McDonald’s Adjusts to Abrupt CEO Change

The McDonald’s CEO is out, and that’s raised a lot of questions. Over the weekend, McDonald’s CEO Steve Easterbrook lost his job — though he does get six months of his pay as severance. The cause? A consensual relationship with a coworker.

This could be a radical new path for one of America’s most globally-recognized franchises. Should consumers expect a different direction for the fast food empire? Let’s take a look at what happened first, and then go on from there.

The World of the CEO is Changing

Not too long ago, it was commonplace for CEOs and upper management to have relationships with their employees. Today, it’s under enhanced scrutiny. At McDonald’s, employees are not allowed to have any consensual relationship with those who directly or indirectly report to them. Regardless of how consensual or public the relationship was, it was forbidden.

This type of restriction is now popular, because it lowers the risk for the company. It’s difficult to prove whether a power dynamic is at play during a relationship, and when it’s a CEO, it’s easy to assume that someone could have acquired favoritism through a relationship rather than through their own merits. For the company, they don’t want to see employees being promoted or given benefits based on relationships rather than based on performance.

But more importantly, companies also don’t want to open themselves up to the possibility of lawsuits. Lawsuits can cost companies millions upon millions of dollars, especially if it is shown that the company has a pattern of hostile or discriminatory activity.

An Exit Package of $42 Million

Though the outgoing McDonald’s CEO certainly wanted to keep his job, his firing isn’t the worst thing on earth either. His exit package was a true golden parachute, at $42 million. And given that his highly public firing isn’t entirely damning to him — it was, after all, an entirely consensual relationship — this might not be a significant break in his career.

But some are concerned at the pay gap that this highlights. Easterbrook was, of course, making far more than most of the employees… even higher level managers. And when someone can get upwards of $40 million for getting fired and potentially opening a company up to lawsuits, it does tend to raise a few questions.

As for the actual indiscretion, there have been limited details about it released.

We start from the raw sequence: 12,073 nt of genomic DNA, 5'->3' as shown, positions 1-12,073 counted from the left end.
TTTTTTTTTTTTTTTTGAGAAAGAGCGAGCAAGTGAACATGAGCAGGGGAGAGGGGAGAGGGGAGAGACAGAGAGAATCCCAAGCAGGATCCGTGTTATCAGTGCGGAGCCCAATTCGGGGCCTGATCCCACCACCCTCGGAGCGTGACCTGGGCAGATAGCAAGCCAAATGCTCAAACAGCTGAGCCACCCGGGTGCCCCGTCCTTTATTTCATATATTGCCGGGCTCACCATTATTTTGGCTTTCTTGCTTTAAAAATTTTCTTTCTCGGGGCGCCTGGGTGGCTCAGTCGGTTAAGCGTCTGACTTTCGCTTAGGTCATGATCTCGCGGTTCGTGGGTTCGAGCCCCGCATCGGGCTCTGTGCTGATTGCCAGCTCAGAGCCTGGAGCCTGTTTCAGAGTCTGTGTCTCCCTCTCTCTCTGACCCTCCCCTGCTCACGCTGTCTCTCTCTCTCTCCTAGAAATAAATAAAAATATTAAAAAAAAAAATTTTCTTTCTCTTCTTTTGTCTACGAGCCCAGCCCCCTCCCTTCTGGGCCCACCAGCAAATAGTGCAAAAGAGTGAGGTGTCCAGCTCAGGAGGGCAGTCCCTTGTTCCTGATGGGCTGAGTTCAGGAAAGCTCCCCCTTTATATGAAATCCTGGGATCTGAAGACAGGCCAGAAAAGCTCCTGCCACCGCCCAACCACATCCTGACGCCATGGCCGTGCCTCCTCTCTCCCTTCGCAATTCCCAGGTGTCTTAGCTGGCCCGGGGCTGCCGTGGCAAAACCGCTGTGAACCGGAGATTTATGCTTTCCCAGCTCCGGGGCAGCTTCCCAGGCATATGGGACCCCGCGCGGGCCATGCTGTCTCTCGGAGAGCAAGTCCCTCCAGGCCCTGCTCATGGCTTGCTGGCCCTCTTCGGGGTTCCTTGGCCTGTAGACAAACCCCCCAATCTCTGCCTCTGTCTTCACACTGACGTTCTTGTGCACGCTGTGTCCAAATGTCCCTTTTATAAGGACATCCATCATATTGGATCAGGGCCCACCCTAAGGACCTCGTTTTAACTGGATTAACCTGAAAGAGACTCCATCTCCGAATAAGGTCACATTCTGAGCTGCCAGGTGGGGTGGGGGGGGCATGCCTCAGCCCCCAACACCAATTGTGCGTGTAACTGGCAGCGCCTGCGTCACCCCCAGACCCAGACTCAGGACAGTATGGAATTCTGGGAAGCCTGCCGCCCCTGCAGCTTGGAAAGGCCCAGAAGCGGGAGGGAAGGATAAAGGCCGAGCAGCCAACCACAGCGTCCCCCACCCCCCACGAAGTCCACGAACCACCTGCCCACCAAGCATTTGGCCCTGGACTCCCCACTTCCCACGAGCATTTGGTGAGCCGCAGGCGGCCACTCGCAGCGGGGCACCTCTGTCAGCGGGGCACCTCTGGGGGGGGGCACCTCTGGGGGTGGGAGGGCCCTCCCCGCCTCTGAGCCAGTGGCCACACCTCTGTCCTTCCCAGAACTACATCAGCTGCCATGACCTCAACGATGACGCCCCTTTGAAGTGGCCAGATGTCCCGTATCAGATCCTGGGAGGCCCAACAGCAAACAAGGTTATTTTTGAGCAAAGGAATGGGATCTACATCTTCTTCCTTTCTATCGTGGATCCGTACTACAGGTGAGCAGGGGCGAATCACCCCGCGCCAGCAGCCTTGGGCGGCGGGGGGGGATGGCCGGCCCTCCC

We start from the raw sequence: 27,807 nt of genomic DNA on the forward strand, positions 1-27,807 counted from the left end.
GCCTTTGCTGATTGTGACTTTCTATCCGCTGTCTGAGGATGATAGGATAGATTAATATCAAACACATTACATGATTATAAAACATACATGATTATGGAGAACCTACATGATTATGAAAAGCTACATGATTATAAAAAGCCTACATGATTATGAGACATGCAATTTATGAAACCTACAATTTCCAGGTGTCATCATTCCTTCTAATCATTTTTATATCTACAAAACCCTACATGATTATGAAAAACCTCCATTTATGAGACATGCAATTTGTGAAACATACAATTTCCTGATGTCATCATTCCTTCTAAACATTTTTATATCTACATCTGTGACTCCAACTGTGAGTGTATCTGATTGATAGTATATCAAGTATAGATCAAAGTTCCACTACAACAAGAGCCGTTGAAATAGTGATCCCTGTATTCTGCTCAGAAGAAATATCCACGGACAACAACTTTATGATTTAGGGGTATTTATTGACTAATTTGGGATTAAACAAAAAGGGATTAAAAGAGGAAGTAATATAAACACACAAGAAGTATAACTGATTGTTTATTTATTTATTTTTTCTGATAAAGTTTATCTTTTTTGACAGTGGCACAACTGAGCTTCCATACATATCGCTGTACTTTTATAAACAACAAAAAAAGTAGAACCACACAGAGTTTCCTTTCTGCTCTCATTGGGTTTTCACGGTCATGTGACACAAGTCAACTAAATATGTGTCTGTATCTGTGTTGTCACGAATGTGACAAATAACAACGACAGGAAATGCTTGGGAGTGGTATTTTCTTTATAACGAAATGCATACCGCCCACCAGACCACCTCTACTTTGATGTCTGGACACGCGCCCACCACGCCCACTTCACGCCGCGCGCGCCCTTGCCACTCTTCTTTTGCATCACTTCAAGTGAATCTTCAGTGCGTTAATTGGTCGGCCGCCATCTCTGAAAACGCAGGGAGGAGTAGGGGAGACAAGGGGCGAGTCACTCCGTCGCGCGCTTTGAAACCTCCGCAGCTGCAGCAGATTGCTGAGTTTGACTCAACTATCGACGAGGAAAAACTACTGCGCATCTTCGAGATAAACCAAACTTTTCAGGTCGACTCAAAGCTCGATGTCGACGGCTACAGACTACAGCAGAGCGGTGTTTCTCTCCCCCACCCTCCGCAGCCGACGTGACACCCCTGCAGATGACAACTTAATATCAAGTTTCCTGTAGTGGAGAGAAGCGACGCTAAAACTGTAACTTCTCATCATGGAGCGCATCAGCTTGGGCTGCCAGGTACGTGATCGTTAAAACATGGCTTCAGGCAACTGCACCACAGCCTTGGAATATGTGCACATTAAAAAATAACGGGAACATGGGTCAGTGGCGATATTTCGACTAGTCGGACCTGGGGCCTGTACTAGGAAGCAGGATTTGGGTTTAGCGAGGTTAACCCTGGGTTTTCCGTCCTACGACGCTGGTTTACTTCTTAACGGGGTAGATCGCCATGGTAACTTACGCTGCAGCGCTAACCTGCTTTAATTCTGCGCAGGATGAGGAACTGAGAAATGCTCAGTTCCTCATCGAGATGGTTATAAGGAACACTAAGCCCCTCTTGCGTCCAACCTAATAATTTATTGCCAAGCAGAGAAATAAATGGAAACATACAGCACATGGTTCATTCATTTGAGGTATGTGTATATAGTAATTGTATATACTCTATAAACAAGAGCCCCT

The New CEO of McDonald’s

Chris Kempczinski, also known as Chris K, is going to be taking over for Easterbrook. With a history that includes Kraft and PepsiCo, he’s a well-known and well-liked choice. Analysts are urging investors to think less about the exit of Steve Easterbrook, and more about whether Chris K is going to be able to fill his shoes.

As Bloomberg reports, Kempczinski doesn’t own any shares of McDonald’s. He did before, but he sold them in May. This may put him in an awkward position, as generally high level executives are required to own a certain amount of shares in a business to ensure that they are personally interested in moving forward. As a CEO, he’s expected to buy into at least $7.5 million in McDonald’s shares, though he does have some time to do this.

Of course, with the CEOs being so highly paid, that may not be a significant issue for him.

The McDonald’s CEO change is the beginning of a new world for CEOs. The fact that a standing CEO could be removed so quickly for something that CEOs have previously seen to be a minor infraction is telling, and it’s something that CEOs are going to need to consider moving forward.

However, it’s not necessarily a bad thing for McDonald’s, especially if another highly qualified CEO steps in. While some CEOs and high level managers may be hesitant at this new shift in management standards, it’s really a risk management proposition for the company, and a way for a company to ensure that it continuously retains the best talent.

McDonald’s stock did fall after the announcement of the CEO replacement, which is to be expected; company shares tend to fall any time there’s a significant disruption. But investors should consider whether this news is truly going to impact McDonald’s at all long-term, because if it isn’t, it’s the prime time to get some McDonald’s shares at a discount.

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These content links are provided by Content.ad. Both Content.ad and the web site upon which the links are displayed may receive compensation when readers click on these links. Some of the content you are redirected to may be sponsored content. View our privacy policy here.

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